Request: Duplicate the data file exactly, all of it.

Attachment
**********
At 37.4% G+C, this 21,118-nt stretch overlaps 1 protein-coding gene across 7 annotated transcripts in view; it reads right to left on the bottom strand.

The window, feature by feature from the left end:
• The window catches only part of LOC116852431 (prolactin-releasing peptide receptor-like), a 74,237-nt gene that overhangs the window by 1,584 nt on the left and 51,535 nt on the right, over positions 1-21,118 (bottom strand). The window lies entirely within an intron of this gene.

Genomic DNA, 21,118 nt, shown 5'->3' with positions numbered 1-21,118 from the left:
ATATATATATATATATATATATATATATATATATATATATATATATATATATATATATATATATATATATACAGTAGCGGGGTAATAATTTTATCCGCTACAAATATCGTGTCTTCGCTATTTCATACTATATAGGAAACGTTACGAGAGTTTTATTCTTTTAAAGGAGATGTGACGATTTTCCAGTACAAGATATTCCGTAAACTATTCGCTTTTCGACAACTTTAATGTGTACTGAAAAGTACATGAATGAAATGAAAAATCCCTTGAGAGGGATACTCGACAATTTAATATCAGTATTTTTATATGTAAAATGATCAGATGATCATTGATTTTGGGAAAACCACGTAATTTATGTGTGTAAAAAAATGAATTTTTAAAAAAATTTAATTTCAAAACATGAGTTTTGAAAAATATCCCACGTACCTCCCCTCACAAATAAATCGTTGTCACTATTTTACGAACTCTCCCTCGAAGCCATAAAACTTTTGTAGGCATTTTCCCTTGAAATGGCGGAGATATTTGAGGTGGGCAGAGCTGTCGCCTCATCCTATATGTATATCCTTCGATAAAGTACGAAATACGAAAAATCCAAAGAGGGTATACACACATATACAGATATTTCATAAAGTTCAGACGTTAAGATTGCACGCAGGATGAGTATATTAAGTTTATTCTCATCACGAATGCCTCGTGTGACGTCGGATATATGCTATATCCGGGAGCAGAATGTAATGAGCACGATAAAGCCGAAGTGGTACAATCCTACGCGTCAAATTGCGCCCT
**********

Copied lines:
At 37.4% G+C, this 21,118-nt stretch overlaps 1 protein-coding gene across 7 annotated transcripts in view; it reads right to left on the bottom strand.

The window, feature by feature from the left end:
• The window catches only part of LOC116852431 (prolactin-releasing peptide receptor-like), a 74,237-nt gene that overhangs the window by 1,584 nt on the left and 51,535 nt on the right, over positions 1-21,118 (bottom strand). The window lies entirely within an intron of this gene.

Genomic DNA, 21,118 nt, shown 5'->3' with positions numbered 1-21,118 from the left:
ATATATATATATATATATATATATATATATATATATATATATATATATATATATATATATATATATATATACAGTAGCGGGGTAATAATTTTATCCGCTACAAATATCGTGTCTTCGCTATTTCATACTATATAGGAAACGTTACGAGAGTTTTATTCTTTTAAAGGAGATGTGACGATTTTCCAGTACAAGATATTCCGTAAACTATTCGCTTTTCGACAACTTTAATGTGTACTGAAAAGTACATGAATGAAATGAAAAATCCCTTGAGAGGGATACTCGACAATTTAATATCAGTATTTTTATATGTAAAATGATCAGATGATCATTGATTTTGGGAAAACCACGTAATTTATGTGTGTAAAAAAATGAATTTTTAAAAAAATTTAATTTCAAAACATGAGTTTTGAAAAATATCCCACGTACCTCCCCTCACAAATAAATCGTTGTCACTATTTTACGAACTCTCCCTCGAAGCCATAAAACTTTTGTAGGCATTTTCCCTTGAAATGGCGGAGATATTTGAGGTGGGCAGAGCTGTCGCCTCATCCTATATGTATATCCTTCGATAAAGTACGAAATACGAAAAATCCAAAGAGGGTATACACACATATACAGATATTTCATAAAGTTCAGACGTTAAGATTGCACGCAGGATGAGTATATTAAGTTTATTCTCATCACGAATGCCTCGTGTGACGTCGGATATATGCTATATCCGGGAGCAGAATGTAATGAGCACGATAAAGCCGAAGTGGTACAATCCTACGCGTCAAATTGCGCCCT